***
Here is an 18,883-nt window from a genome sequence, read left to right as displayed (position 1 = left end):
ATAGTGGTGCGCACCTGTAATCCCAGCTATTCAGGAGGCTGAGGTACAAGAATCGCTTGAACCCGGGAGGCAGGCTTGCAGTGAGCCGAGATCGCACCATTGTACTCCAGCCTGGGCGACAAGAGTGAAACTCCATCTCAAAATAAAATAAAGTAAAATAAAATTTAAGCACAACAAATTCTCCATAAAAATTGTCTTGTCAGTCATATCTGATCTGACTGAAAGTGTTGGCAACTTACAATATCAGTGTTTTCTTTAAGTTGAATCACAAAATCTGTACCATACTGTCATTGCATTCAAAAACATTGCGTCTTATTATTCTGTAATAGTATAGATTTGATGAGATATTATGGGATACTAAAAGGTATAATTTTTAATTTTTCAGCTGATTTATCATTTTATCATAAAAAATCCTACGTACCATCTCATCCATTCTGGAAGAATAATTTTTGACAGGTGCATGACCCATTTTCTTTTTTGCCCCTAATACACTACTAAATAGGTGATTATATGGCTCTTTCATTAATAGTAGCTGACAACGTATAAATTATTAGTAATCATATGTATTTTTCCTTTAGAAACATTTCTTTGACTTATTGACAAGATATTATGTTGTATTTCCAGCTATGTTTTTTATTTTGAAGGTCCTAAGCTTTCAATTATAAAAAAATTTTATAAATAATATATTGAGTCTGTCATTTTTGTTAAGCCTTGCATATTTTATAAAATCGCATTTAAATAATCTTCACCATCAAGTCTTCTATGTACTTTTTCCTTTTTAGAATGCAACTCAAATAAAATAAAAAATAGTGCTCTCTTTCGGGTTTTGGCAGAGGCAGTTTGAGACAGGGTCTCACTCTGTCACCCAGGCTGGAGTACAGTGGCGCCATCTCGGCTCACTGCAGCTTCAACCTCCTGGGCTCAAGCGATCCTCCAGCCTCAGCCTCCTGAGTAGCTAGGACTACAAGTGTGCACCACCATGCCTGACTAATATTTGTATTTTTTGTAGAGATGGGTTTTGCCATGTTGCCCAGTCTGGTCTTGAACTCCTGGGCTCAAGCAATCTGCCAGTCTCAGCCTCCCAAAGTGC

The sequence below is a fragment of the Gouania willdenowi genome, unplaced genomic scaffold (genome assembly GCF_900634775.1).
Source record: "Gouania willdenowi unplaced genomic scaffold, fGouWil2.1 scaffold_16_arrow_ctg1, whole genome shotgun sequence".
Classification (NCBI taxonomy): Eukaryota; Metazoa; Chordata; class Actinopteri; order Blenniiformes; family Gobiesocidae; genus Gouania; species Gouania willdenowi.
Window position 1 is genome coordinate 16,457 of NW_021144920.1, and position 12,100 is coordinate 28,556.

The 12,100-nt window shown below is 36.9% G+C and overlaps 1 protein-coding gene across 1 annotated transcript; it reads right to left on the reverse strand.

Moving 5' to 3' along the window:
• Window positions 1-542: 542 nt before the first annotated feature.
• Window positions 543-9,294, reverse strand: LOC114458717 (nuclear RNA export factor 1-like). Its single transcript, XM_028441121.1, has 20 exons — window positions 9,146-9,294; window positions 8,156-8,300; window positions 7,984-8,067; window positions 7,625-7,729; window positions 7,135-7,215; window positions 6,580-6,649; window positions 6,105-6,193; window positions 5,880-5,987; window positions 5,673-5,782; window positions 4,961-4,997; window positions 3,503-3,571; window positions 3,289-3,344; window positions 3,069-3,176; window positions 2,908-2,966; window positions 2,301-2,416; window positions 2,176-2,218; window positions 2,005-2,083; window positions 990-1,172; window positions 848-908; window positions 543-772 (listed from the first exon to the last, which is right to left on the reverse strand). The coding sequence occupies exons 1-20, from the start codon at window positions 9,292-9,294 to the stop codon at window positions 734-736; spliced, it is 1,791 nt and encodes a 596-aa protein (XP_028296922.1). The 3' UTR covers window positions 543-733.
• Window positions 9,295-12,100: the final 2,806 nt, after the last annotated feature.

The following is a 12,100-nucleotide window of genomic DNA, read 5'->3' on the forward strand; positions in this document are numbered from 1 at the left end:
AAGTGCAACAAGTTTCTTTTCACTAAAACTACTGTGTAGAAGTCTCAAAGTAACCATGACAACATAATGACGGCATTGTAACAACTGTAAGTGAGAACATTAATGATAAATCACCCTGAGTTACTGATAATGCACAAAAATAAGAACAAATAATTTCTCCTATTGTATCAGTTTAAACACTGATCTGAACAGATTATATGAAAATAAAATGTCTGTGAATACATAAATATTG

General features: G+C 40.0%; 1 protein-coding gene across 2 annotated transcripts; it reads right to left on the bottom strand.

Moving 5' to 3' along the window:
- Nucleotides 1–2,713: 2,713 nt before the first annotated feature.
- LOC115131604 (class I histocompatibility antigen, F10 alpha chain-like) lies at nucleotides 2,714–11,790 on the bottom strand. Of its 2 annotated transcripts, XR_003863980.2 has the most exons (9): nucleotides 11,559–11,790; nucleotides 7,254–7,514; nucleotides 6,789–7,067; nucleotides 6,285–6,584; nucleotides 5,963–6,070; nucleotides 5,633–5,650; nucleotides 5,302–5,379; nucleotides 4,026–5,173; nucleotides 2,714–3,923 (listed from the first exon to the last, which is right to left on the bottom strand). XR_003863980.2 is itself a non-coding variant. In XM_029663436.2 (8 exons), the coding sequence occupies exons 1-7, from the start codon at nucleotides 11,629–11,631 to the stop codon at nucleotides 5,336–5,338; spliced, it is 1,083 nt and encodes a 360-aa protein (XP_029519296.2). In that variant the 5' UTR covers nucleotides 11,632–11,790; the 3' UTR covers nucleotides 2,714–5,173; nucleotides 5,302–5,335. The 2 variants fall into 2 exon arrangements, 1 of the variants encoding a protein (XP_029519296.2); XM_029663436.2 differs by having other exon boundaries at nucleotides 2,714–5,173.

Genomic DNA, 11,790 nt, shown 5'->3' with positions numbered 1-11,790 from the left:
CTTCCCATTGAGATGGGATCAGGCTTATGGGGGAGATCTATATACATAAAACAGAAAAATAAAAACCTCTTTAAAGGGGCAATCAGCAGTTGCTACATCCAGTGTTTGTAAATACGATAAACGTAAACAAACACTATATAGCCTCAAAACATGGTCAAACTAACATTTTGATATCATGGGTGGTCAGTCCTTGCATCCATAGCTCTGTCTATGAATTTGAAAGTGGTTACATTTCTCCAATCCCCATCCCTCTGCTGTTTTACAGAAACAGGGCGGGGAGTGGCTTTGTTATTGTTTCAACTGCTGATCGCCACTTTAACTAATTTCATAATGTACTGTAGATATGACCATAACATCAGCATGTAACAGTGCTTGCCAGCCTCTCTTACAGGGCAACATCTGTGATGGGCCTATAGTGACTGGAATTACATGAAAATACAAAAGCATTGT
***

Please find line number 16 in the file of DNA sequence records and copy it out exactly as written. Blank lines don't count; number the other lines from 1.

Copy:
- Nucleotides 1–2,713: 2,713 nt before the first annotated feature.